Another beloved tradition of the Kentucky Derby Festival is the Great Balloon Race. Originating in 1973, the Great Balloon Race consists of a Hare and Hound Race format. In this type of balloon race, the hot-air balloons launch from the same site (Bowman Field), with the one taking off first known as the Hare balloon. The other balloons launch about 10 minutes after the Hare, and these are called the Hound balloons. The Hare lands at an appropriate site and lays out a large, 50 foot fabric X. The Hound balloons then attempt to drop their markers from the sky as close to the X as possible. Whoever comes closest to the target wins the event. Only 7 balloons went up in the air during the inaugural event in 1973, and this year 25 balloons competed in the family-friendly tradition. The night before the balloon race each year includes another popular balloon event, attracting about 50,000 people in recent Festival years. The magnificent Great Balloon Glow has become a fan favorite over the years, as spectators gather at the Kentucky Exposition Center, but this time not to see the balloons ascend. Instead, the pilots fire their burners creating a dazzling hot-air balloon glow against the darkness of the night sky. Attendees of The Balloon Glow can walk around the field and talk to pilots as they show off their hot-air balloons up close. Both the Great Balloon Glow and Great Balloon Race are one-of-a-kind experiences and must-attend Derby Festival events to many.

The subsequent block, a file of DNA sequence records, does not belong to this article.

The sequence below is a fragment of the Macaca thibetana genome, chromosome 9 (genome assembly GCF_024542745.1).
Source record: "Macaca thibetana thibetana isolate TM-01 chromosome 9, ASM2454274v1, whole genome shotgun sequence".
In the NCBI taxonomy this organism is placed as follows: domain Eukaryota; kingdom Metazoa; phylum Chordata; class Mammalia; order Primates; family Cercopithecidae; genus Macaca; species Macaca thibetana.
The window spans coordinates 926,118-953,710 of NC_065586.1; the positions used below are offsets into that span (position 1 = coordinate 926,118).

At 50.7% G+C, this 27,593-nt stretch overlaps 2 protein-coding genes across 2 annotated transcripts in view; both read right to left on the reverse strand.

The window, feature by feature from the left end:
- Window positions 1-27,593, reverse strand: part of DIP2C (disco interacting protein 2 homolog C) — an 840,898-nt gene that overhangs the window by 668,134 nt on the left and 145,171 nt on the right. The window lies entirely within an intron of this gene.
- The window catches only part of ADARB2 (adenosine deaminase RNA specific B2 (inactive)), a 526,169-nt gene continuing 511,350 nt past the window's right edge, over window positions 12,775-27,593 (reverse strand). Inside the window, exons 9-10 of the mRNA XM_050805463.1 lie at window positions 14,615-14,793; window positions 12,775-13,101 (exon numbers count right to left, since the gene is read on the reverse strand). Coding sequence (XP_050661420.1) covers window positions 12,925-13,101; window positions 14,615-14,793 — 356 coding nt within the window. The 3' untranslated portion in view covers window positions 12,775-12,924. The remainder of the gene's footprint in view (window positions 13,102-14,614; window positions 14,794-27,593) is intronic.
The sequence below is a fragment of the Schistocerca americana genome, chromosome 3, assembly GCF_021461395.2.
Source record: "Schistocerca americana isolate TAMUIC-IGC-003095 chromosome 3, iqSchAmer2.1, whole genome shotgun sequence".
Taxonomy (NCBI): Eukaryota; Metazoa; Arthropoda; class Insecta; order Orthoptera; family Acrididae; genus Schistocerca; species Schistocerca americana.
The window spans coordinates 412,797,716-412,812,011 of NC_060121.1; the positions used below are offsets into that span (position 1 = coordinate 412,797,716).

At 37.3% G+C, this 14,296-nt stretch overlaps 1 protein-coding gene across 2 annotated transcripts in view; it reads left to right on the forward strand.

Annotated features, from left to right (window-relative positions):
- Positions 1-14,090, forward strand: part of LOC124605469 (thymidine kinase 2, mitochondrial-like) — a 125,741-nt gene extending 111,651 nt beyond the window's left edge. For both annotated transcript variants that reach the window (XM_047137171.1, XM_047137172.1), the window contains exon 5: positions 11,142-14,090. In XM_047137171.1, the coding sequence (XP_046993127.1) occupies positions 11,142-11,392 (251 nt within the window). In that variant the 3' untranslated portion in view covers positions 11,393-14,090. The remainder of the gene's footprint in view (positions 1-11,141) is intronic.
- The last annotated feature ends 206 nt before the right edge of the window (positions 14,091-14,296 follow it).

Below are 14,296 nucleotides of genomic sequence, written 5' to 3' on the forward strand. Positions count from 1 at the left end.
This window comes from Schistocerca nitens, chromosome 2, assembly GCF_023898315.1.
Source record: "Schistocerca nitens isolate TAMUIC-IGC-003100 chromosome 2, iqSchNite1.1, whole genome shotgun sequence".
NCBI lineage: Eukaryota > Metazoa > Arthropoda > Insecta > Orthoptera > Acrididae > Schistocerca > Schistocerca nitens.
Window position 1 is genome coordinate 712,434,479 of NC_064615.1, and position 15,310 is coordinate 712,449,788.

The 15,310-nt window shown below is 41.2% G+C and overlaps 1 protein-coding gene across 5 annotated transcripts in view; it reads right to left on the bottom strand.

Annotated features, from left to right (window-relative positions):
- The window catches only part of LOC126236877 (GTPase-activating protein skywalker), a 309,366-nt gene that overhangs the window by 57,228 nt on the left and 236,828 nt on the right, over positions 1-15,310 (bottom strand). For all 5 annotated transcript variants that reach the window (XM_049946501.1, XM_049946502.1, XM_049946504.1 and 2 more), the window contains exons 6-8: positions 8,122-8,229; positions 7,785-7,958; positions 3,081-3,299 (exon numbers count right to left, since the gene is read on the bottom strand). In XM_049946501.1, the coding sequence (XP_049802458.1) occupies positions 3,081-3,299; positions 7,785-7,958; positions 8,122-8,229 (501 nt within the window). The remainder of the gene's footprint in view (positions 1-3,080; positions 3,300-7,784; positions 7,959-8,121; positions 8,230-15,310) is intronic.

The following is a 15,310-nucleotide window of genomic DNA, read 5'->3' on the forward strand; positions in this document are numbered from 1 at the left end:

The Kentucky Derby Festival is an exciting occasion and one of the premiere events of its kind, winning the International Festivals and Events Association award for Best Overall festival five times. The festivities kick off with Thunder Over Louisville, the largest annual fireworks show in North America, and don’t slow down for the two weeks leading up to Derby day. Other yearly festival events include the Chow Wagon, Ohio River Waterfront Concerts, the Great Steamboat Race, a Marathon and Mini-marathon, Great Bed Races, Golf contests, Wine and Beer fests, a Health Fair, Louisville City FC soccer game, a poker tournament, the Fillies Derby Ball, and Ohio Valley Wrestling as well as many others. The Kentucky Derby Festival generates a total of $127.9 million annually for the local economy, and the variety of events also help raise approximately $300,000 for charities each year. It is Kentucky’s largest single annual event, and offers countless opportunities for spectators from all walks of life to celebrate together. No mater your age, budget, or interests, the Kentucky Derby Festival has a little bit of something for everyone. This unique and exciting festival offers a family oriented celebration of community pride and culture that’s sure to entertain and impress.